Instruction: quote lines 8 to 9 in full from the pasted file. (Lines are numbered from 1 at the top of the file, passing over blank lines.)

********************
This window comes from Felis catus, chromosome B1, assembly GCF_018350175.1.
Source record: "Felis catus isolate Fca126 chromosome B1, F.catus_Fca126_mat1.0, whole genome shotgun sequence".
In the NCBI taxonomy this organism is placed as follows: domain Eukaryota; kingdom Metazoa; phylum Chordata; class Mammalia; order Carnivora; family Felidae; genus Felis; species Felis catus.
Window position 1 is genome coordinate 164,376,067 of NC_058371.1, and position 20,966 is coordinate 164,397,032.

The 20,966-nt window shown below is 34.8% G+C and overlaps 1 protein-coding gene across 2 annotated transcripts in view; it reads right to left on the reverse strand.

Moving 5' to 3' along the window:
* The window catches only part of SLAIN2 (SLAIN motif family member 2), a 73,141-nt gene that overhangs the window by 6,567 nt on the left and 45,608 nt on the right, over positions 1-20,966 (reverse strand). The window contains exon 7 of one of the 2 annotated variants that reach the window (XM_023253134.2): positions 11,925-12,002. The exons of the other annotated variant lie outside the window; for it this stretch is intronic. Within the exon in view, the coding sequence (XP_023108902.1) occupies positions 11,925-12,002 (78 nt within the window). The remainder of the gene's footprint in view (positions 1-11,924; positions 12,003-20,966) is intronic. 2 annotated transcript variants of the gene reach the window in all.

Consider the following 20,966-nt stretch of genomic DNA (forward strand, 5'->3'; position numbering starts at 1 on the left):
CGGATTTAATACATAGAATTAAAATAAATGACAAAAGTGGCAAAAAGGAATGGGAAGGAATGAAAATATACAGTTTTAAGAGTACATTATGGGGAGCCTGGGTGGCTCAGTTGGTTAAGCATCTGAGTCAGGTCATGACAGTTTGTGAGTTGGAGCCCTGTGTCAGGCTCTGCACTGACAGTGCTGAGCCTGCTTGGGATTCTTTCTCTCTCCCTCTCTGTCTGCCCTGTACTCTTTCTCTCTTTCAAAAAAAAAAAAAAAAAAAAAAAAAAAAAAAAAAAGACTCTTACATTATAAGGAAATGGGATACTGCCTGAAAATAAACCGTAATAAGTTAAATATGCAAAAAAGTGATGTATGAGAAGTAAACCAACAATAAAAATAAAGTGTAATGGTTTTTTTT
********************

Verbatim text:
Consider the following 20,966-nt stretch of genomic DNA (forward strand, 5'->3'; position numbering starts at 1 on the left):
CGGATTTAATACATAGAATTAAAATAAATGACAAAAGTGGCAAAAAGGAATGGGAAGGAATGAAAATATACAGTTTTAAGAGTACATTATGGGGAGCCTGGGTGGCTCAGTTGGTTAAGCATCTGAGTCAGGTCATGACAGTTTGTGAGTTGGAGCCCTGTGTCAGGCTCTGCACTGACAGTGCTGAGCCTGCTTGGGATTCTTTCTCTCTCCCTCTCTGTCTGCCCTGTACTCTTTCTCTCTTTCAAAAAAAAAAAAAAAAAAAAAAAAAAAAAAAAAAAGACTCTTACATTATAAGGAAATGGGATACTGCCTGAAAATAAACCGTAATAAGTTAAATATGCAAAAAAGTGATGTATGAGAAGTAAACCAACAATAAAAATAAAGTGTAATGGTTTTTTTT